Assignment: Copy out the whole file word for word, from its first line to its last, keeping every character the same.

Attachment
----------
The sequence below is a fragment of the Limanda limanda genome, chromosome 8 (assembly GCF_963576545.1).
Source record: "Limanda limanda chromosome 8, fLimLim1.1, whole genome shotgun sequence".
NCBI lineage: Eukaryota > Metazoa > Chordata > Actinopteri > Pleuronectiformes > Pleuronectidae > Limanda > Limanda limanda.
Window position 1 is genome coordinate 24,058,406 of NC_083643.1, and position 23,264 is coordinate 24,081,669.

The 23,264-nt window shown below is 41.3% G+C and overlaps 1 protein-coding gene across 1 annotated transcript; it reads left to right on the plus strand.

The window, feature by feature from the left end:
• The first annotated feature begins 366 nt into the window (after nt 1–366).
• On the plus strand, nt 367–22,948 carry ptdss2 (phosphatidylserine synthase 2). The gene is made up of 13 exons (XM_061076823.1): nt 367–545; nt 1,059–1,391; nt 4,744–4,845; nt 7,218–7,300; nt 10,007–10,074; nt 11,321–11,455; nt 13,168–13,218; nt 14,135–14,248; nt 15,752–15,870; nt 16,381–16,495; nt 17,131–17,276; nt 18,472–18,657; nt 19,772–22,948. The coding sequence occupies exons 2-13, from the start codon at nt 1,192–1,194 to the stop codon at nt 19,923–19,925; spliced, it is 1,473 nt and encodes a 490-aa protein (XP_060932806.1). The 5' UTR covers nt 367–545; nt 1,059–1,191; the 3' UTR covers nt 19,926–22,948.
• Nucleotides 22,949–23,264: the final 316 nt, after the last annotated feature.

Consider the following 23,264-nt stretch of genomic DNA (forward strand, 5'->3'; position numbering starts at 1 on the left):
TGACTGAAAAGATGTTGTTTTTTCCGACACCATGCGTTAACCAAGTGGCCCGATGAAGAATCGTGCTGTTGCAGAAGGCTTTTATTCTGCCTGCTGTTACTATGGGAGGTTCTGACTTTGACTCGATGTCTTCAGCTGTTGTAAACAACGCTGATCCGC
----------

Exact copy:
The sequence below is a fragment of the Limanda limanda genome, chromosome 8 (assembly GCF_963576545.1).
Source record: "Limanda limanda chromosome 8, fLimLim1.1, whole genome shotgun sequence".
NCBI lineage: Eukaryota > Metazoa > Chordata > Actinopteri > Pleuronectiformes > Pleuronectidae > Limanda > Limanda limanda.
Window position 1 is genome coordinate 24,058,406 of NC_083643.1, and position 23,264 is coordinate 24,081,669.

The 23,264-nt window shown below is 41.3% G+C and overlaps 1 protein-coding gene across 1 annotated transcript; it reads left to right on the plus strand.

The window, feature by feature from the left end:
• The first annotated feature begins 366 nt into the window (after nt 1–366).
• On the plus strand, nt 367–22,948 carry ptdss2 (phosphatidylserine synthase 2). The gene is made up of 13 exons (XM_061076823.1): nt 367–545; nt 1,059–1,391; nt 4,744–4,845; nt 7,218–7,300; nt 10,007–10,074; nt 11,321–11,455; nt 13,168–13,218; nt 14,135–14,248; nt 15,752–15,870; nt 16,381–16,495; nt 17,131–17,276; nt 18,472–18,657; nt 19,772–22,948. The coding sequence occupies exons 2-13, from the start codon at nt 1,192–1,194 to the stop codon at nt 19,923–19,925; spliced, it is 1,473 nt and encodes a 490-aa protein (XP_060932806.1). The 5' UTR covers nt 367–545; nt 1,059–1,191; the 3' UTR covers nt 19,926–22,948.
• Nucleotides 22,949–23,264: the final 316 nt, after the last annotated feature.

Consider the following 23,264-nt stretch of genomic DNA (forward strand, 5'->3'; position numbering starts at 1 on the left):
TGACTGAAAAGATGTTGTTTTTTCCGACACCATGCGTTAACCAAGTGGCCCGATGAAGAATCGTGCTGTTGCAGAAGGCTTTTATTCTGCCTGCTGTTACTATGGGAGGTTCTGACTTTGACTCGATGTCTTCAGCTGTTGTAAACAACGCTGATCCGC